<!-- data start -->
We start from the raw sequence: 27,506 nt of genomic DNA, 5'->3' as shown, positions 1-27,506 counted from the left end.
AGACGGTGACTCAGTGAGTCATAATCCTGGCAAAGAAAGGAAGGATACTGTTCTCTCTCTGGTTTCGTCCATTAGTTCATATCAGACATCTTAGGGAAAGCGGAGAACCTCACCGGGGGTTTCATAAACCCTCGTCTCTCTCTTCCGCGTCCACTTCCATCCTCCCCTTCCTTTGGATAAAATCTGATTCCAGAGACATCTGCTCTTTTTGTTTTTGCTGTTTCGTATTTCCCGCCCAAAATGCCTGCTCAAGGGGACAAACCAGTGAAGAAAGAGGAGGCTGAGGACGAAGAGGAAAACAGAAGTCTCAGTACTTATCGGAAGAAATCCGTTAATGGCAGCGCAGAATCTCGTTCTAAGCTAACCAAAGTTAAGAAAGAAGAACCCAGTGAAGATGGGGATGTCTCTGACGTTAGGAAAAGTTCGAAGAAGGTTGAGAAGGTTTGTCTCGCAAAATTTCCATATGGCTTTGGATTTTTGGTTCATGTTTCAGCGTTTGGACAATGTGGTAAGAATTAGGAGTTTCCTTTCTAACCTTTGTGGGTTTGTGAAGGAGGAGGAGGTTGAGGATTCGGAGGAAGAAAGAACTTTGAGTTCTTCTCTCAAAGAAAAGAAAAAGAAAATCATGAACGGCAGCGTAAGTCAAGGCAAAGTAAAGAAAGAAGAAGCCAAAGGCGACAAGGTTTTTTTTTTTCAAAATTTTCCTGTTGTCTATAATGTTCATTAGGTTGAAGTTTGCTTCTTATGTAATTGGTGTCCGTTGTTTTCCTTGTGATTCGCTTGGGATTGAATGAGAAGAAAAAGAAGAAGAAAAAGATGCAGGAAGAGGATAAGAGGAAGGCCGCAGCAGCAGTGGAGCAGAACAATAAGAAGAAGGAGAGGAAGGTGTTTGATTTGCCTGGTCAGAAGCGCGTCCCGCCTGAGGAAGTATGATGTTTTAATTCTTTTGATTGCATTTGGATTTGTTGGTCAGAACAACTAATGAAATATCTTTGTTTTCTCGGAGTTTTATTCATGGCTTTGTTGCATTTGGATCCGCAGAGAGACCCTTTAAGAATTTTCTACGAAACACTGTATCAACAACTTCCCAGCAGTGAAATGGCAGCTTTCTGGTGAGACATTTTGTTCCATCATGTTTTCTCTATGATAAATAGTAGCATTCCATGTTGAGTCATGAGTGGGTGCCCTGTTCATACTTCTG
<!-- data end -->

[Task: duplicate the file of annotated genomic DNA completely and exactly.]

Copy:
We start from the raw sequence: 27,506 nt of genomic DNA, 5'->3' as shown, positions 1-27,506 counted from the left end.
AGACGGTGACTCAGTGAGTCATAATCCTGGCAAAGAAAGGAAGGATACTGTTCTCTCTCTGGTTTCGTCCATTAGTTCATATCAGACATCTTAGGGAAAGCGGAGAACCTCACCGGGGGTTTCATAAACCCTCGTCTCTCTCTTCCGCGTCCACTTCCATCCTCCCCTTCCTTTGGATAAAATCTGATTCCAGAGACATCTGCTCTTTTTGTTTTTGCTGTTTCGTATTTCCCGCCCAAAATGCCTGCTCAAGGGGACAAACCAGTGAAGAAAGAGGAGGCTGAGGACGAAGAGGAAAACAGAAGTCTCAGTACTTATCGGAAGAAATCCGTTAATGGCAGCGCAGAATCTCGTTCTAAGCTAACCAAAGTTAAGAAAGAAGAACCCAGTGAAGATGGGGATGTCTCTGACGTTAGGAAAAGTTCGAAGAAGGTTGAGAAGGTTTGTCTCGCAAAATTTCCATATGGCTTTGGATTTTTGGTTCATGTTTCAGCGTTTGGACAATGTGGTAAGAATTAGGAGTTTCCTTTCTAACCTTTGTGGGTTTGTGAAGGAGGAGGAGGTTGAGGATTCGGAGGAAGAAAGAACTTTGAGTTCTTCTCTCAAAGAAAAGAAAAAGAAAATCATGAACGGCAGCGTAAGTCAAGGCAAAGTAAAGAAAGAAGAAGCCAAAGGCGACAAGGTTTTTTTTTTTCAAAATTTTCCTGTTGTCTATAATGTTCATTAGGTTGAAGTTTGCTTCTTATGTAATTGGTGTCCGTTGTTTTCCTTGTGATTCGCTTGGGATTGAATGAGAAGAAAAAGAAGAAGAAAAAGATGCAGGAAGAGGATAAGAGGAAGGCCGCAGCAGCAGTGGAGCAGAACAATAAGAAGAAGGAGAGGAAGGTGTTTGATTTGCCTGGTCAGAAGCGCGTCCCGCCTGAGGAAGTATGATGTTTTAATTCTTTTGATTGCATTTGGATTTGTTGGTCAGAACAACTAATGAAATATCTTTGTTTTCTCGGAGTTTTATTCATGGCTTTGTTGCATTTGGATCCGCAGAGAGACCCTTTAAGAATTTTCTACGAAACACTGTATCAACAACTTCCCAGCAGTGAAATGGCAGCTTTCTGGTGAGACATTTTGTTCCATCATGTTTTCTCTATGATAAATAGTAGCATTCCATGTTGAGTCATGAGTGGGTGCCCTGTTCATACTTCTG